In a city where development plans are fragmented and contradictory; controlled by a real estate agenda, open spaces play the victims. Mumbai is the city of dreams as long as you’re comfortable dreaming from the confines of a 70 sq.ft excuse of an ‘apartment’. In terms of space people have developed the unhealthy belief that ‘Less is good enough’.
Ballard Estate is the picturesque ode to London in India, hosting Neo – classical architecture of a bygone time. What most people don’t know is that It also houses four courtyards tucked away between its perimeter blocks, away from prying eyes and behind wrought iron gates that always remain chained. These are the remnants of public spaces envisioned by George Wittet under the Raj. What they’ve become now are inaccessible spaces that serve as impromptu dump yards.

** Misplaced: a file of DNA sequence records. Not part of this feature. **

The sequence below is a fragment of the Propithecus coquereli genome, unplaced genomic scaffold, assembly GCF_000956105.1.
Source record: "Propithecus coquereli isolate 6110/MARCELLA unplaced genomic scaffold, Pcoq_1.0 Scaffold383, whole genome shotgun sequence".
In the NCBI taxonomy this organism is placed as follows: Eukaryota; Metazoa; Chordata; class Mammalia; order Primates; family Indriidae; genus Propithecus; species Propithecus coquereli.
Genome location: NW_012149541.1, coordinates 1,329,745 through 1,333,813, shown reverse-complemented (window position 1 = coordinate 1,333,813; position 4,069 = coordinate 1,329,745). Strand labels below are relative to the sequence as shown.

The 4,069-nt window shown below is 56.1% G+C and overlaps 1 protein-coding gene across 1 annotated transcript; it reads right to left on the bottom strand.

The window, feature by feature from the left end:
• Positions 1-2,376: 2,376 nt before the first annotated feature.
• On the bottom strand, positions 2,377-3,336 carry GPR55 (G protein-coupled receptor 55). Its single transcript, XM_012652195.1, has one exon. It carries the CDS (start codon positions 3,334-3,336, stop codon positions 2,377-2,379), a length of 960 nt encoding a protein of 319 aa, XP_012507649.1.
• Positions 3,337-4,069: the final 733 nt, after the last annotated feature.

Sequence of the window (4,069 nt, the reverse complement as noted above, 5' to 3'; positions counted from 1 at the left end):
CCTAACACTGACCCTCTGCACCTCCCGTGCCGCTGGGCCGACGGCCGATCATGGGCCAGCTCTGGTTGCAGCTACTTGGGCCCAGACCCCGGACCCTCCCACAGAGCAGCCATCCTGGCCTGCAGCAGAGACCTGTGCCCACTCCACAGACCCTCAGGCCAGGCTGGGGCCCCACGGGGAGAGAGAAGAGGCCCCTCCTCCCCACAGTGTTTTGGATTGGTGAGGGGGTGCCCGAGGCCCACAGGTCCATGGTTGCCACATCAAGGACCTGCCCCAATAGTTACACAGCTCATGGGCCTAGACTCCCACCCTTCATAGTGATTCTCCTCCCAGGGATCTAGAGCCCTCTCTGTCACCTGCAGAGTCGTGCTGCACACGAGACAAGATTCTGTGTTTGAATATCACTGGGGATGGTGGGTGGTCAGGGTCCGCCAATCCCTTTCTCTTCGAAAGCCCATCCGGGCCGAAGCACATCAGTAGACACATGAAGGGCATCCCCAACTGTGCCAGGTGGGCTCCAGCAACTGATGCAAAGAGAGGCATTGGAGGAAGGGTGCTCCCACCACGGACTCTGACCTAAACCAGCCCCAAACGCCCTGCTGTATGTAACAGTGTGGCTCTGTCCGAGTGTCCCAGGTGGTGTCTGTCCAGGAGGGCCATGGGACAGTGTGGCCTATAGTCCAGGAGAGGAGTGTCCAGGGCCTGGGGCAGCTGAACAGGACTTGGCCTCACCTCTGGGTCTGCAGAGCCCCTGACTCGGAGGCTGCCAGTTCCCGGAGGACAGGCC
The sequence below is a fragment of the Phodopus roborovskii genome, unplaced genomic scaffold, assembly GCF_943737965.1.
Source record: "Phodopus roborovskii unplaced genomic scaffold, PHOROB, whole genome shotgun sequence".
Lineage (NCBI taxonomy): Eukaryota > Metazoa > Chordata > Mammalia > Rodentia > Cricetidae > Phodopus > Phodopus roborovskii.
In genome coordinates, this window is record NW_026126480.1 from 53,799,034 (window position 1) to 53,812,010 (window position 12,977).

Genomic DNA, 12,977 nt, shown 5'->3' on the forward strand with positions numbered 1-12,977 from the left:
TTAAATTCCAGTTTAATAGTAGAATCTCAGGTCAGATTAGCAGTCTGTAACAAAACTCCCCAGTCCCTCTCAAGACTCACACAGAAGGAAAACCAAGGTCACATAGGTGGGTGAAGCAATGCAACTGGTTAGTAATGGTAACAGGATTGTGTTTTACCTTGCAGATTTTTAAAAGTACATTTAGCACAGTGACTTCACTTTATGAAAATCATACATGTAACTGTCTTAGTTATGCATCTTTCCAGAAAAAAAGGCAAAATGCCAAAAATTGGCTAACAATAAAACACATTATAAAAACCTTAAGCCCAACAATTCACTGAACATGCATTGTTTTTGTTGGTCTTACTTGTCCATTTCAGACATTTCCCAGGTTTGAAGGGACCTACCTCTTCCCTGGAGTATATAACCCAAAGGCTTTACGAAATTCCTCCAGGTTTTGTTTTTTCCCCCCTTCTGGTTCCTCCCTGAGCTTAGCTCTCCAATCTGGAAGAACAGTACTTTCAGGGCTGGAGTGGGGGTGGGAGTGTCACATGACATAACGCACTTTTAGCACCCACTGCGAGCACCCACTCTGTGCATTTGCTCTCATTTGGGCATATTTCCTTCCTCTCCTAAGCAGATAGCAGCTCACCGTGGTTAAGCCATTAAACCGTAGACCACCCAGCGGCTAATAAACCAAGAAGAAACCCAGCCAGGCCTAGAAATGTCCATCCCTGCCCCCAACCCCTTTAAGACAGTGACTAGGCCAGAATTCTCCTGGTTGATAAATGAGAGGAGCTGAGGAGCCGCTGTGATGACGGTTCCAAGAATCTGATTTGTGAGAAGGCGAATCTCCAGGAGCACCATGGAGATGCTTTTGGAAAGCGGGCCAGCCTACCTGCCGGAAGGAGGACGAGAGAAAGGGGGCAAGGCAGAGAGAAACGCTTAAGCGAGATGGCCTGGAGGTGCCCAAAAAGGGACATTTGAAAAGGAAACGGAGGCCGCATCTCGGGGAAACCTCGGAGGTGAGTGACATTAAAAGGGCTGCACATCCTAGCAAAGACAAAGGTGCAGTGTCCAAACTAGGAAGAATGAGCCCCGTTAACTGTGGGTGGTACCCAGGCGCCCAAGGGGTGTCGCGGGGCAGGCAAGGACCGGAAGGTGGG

Some people would find themselves drawn to the wide-open alleys behind those gates that seem to lead to places their eyes can’t reach. Now imagine those gates were open and those alleyways were laden green with the occasional dash of hues of wildflowers; imagine that path leading further in till you find yourself in an open green court where you can lie back on the grass and…just breathe. Some place away from the greys of your work desk and office. A place with greens and a little pond with a new art installation you don’t quite understand, that changes every few weeks. Something to talk about with a friend while sitting on one of the wrought iron benches and sharing lunch during a break. Watching the shimmering reflections of other worldly street lamps on its surface.
Even when the gates close again in the evening you find yourself on a wide-open sidewalk uncanny to the city streets, a place to sit down and relax after a long day at work. A little library across the street where you can borrow a book from before you catch a bus back home.
Designing to accentuate and revitalize a public space that had been disconnected from the public realm over time. All the while respecting the heritage inherent to the precinct.